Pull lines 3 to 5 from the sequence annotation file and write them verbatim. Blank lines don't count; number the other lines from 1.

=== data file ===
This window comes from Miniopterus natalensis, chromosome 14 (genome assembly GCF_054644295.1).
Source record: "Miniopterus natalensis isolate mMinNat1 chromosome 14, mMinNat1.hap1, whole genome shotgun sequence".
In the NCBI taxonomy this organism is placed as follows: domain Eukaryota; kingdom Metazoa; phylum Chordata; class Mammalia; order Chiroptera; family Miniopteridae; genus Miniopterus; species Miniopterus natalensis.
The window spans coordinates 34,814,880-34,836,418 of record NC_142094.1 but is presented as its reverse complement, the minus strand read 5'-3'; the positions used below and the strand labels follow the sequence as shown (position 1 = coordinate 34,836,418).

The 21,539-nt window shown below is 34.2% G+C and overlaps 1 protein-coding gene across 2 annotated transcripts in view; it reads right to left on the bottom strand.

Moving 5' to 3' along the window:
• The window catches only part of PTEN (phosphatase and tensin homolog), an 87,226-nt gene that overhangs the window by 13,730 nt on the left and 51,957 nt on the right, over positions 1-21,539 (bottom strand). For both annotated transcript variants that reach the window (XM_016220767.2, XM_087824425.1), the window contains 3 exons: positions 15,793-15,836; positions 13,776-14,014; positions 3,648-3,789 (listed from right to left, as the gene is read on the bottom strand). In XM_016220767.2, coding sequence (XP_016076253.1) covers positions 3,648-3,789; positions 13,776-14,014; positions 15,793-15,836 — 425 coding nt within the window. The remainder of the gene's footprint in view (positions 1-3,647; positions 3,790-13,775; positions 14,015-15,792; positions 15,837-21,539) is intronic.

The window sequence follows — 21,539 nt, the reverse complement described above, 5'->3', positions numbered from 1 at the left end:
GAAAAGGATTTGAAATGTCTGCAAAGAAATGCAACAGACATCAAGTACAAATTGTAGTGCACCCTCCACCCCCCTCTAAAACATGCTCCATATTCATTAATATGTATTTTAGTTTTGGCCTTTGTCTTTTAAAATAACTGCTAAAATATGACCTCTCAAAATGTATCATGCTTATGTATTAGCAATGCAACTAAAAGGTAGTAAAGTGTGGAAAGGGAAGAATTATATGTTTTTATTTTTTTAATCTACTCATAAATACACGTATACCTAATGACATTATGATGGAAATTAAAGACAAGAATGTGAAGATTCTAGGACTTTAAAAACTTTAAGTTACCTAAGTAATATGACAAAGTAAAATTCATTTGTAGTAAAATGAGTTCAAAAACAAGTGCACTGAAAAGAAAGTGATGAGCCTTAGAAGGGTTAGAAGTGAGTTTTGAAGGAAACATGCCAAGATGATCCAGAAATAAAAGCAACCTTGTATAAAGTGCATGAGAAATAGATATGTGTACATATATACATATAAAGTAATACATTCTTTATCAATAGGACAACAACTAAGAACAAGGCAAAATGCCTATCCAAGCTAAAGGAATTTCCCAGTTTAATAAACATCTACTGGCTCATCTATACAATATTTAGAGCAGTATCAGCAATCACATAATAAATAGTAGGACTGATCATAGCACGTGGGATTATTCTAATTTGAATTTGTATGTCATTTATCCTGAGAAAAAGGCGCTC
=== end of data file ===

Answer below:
In the NCBI taxonomy this organism is placed as follows: domain Eukaryota; kingdom Metazoa; phylum Chordata; class Mammalia; order Chiroptera; family Miniopteridae; genus Miniopterus; species Miniopterus natalensis.
The window spans coordinates 34,814,880-34,836,418 of record NC_142094.1 but is presented as its reverse complement, the minus strand read 5'-3'; the positions used below and the strand labels follow the sequence as shown (position 1 = coordinate 34,836,418).

The 21,539-nt window shown below is 34.2% G+C and overlaps 1 protein-coding gene across 2 annotated transcripts in view; it reads right to left on the bottom strand.